Claudia Rankine and John Lucas, untitled, 2017, two-cent stamps, dimensions variable.

The New York–based Racial Imaginary Institute examines the idea that race is a construct for all of us. Spearheaded by the poet, essayist, playwright, and 2016 MacArthur fellow Claudia Rankine, the institute plans to host exhibitions, performances, lectures, and talks. It is an antidote but not a rejoinder to the new administration in Washington, DC, because, as Rankine notes below, “Trump is not the beginning of this; he’s just a blatant manifestation of it. It was in the air for a long time.”

Here, she discusses her plans with managing editor Lauren O’Neill-Butler.

LAUREN O’NEILL-BUTLER: Where does the institute currently stand?

Claudia Rankine: We have a curatorial team, which seemed to make sense since what we want to do is curate events. This team includes Casey Llewellyn, Beth Loffreda, Monica Youn, LeRonn Brooks, Meg Onli, Margo Okazawa-Rey, and Sara’o Bery. And we have an advisory board. Right now, we are getting ready to launch our website, which will be our online home.

LOB: Will it be a roving, mobile space before you set down roots?

CR: Yes, until we find the space. We have had a number of people offer space to us. It’s been lovely actually. Tilton Gallery and Howl Gallery down in the East Village. The Brooklyn Historical Society as well, for talks, and things like that. We are also partnering with the Institute of Contemporary Art at University of Pennsylvania. The rush to find a site is no longer as immediate because we’ve had people come forward.

LOB: You mentioned that you want the institute to be among the galleries in Chelsea.

CR: Yes, it’s still what we’re looking forward to doing, but it’s an expensive endeavor, so it’s a step at a time.

LOB: Is is there an intention to appeal to people in the New York art world specifically?

CR: It’s not a question of location but it is a question of being in dialogue. Culture drives a lot of things, including our understanding of who we are. It’s certainly the gestalt that tilts our perceptions of self and other. I think it’s important that we not be missed, and placement is important to me. It would have been easier for me to bring it to an academic space. I would have had more access and things would have moved much more quickly, but then we would have been inside an elite and closed space, and it would be harder to enter the mainstream, which is basically where we want to be. I mean, what would be lovely is if one of these galleries just had an extra space that they would let us use as an extension of their own programming…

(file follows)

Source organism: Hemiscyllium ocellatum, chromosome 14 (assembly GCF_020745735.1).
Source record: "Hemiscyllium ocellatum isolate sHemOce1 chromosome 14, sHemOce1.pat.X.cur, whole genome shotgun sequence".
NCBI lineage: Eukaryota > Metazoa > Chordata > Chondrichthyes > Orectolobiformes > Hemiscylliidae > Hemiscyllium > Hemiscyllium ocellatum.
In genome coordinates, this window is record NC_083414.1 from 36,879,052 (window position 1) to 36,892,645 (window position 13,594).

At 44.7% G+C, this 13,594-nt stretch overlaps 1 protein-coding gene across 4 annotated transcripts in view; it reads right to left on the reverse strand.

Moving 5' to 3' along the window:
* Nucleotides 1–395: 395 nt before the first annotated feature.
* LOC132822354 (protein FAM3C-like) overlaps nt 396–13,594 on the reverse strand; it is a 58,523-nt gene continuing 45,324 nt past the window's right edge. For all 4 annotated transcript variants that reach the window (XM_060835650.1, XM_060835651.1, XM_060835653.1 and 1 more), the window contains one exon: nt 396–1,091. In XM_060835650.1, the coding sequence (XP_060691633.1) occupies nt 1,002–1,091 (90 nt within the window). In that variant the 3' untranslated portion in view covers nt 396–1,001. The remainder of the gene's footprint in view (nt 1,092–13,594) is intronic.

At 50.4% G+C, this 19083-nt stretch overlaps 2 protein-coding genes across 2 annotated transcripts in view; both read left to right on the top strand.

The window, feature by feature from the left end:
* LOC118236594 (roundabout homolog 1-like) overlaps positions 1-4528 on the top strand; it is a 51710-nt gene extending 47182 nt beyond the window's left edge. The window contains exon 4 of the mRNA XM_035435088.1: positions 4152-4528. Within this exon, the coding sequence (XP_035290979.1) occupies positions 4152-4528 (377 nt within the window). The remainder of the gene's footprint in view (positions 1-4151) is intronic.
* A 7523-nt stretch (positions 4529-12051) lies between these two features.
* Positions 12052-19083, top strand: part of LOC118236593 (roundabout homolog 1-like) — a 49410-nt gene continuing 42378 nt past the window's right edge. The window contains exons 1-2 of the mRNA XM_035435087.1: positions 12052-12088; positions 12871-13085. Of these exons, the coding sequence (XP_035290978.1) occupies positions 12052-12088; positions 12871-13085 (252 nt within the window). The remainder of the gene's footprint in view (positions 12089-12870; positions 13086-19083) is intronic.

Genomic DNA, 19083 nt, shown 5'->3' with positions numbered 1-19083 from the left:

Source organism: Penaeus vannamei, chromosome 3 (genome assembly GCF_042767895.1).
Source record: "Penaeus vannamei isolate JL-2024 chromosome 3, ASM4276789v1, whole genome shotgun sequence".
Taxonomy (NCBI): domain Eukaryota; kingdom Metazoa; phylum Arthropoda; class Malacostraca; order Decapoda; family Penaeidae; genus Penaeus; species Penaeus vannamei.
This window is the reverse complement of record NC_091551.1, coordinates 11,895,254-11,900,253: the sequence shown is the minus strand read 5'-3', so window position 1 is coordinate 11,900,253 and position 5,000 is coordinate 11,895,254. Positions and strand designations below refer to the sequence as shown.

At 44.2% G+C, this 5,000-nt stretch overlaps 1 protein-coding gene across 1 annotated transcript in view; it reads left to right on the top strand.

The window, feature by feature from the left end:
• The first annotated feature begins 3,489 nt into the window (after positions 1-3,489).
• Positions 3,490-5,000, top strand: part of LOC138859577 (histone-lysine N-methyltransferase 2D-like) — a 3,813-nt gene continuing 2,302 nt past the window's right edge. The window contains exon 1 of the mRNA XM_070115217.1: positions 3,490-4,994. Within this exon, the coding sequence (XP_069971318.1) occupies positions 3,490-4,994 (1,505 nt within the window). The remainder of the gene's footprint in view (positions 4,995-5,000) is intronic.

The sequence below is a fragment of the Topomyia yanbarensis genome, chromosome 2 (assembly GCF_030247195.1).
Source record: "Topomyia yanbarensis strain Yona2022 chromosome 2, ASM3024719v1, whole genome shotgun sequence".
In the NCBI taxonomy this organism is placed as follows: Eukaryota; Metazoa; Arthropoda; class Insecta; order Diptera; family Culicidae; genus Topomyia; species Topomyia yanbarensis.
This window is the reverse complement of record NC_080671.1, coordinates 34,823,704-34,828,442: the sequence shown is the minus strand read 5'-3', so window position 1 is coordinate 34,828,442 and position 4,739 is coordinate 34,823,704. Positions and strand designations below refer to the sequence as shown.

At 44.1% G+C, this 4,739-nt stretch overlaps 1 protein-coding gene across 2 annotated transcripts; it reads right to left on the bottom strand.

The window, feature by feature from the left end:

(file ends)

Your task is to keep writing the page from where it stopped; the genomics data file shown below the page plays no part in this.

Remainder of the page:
LOB: I’m imagining a visitor looking at Robert Ryman paintings, at Dia, for instance, and then maybe stepping into the institute to hear a dialogue on whiteness that could affect their perception of the whiteness of those works.

CR: Exactly, so that you could have a framing. One of the things I love about Toyin Ojih Odutola’s paintings is that she is asking us to think about what it means to color a colored person or a black person or a white person. I went to her recent show at Jack Shainman and there was Prince Charles, in black pen and pencil, but still as presented as white as you remember him. How that whiteness traveled through this black surface was interesting to me.

We are bombarded with images of whiteness all the time, but not framed as whiteness. Instead they are framed as normality, as American life, as suburban life, as extreme wealth, but never as this thing called whiteness. What does it mean to make work that has that conversation as part of its making?

LOB: You’ve talked about going into an art bookstore and asking to see the books on whiteness, and no one could find them for you.

CR: The person working there looked at me like it was crazy. He was like, “What are you talking about?”

LOB: But if you had said blackness he might have pulled out several books.

CR: Exactly. That white thing: White people aren’t considered “white artists.” And that means that what they do is transcendent. This is art of the highest order. Yet, there are many books on whiteness—by Richard Dyer, by Nell Painter, and more.

Toyin Ojih Odutola, The Treatment I, 2015, pen ink, gel ink, and pencil on paper. 12 x 9”.

LOB: Whiteness is also being manipulated by the so-called “alt-right” as well.

CR: The way American culture has made words like white supremacy, white dominance, and whiteness such a non-thing contributes to why there’s so much surprise about our new administration. Because now you actually have people in the administration who are white nationalists and no one knows what to do with that. The campaign to keep all of this silent and to transform it into a state of normalcy, rather than the state of whiteness, has worked.

LOB: What would you say to someone who thinks this is intrinsic to capitalism?

CR: It would make me feel better if I could think that this was really about the economy, or capitalism writ large. But I don’t think so. The KKK was real. It was formed immediately after the Civil War—immediately. The black codes were real, and they were formed with the intent of keeping people of color out of the economy and destabilizing their ability to have any kind of normalcy in terms education, housing, and other aspects of their lives. So while I would like to believe the rhetoric around capitalism and the economy driving all of this, I just don’t. A good example is the people who are on the Affordable Care Act who say they want to keep it but who also want to get rid of “Obamacare.” They understand that the ACA is useful to them, but they don’t want anything that is proximate to blackness near them. That’s not about the economy.